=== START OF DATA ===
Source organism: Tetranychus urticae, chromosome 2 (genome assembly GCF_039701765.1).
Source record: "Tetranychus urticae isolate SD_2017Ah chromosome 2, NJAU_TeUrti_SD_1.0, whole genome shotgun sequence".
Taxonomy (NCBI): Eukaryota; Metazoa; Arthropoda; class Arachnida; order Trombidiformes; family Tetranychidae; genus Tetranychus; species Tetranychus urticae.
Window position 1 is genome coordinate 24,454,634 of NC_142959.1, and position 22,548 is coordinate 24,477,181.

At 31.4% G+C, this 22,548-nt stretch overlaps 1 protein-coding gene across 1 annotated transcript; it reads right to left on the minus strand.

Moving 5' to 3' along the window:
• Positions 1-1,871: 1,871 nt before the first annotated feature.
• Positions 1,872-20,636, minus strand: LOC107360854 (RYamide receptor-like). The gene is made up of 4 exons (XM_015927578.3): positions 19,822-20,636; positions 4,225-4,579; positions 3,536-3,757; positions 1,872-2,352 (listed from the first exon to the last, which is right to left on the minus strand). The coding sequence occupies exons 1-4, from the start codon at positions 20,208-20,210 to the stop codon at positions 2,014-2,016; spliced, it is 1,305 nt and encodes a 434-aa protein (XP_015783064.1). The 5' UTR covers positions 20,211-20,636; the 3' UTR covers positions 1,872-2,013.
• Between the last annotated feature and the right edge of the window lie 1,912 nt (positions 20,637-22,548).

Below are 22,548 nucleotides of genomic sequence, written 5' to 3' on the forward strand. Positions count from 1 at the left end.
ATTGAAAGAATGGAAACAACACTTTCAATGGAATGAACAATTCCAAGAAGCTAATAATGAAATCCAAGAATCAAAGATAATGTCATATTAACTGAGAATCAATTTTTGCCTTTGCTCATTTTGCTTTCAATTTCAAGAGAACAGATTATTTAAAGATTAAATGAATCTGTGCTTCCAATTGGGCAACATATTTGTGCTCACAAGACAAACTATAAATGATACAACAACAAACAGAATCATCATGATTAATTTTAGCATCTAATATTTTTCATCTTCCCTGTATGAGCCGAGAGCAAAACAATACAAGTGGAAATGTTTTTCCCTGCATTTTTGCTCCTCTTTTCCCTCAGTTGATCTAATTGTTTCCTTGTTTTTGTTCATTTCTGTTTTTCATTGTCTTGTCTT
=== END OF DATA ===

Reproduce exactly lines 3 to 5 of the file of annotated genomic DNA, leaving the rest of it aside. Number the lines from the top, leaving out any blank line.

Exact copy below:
Taxonomy (NCBI): Eukaryota; Metazoa; Arthropoda; class Arachnida; order Trombidiformes; family Tetranychidae; genus Tetranychus; species Tetranychus urticae.
Window position 1 is genome coordinate 24,454,634 of NC_142959.1, and position 22,548 is coordinate 24,477,181.

At 31.4% G+C, this 22,548-nt stretch overlaps 1 protein-coding gene across 1 annotated transcript; it reads right to left on the minus strand.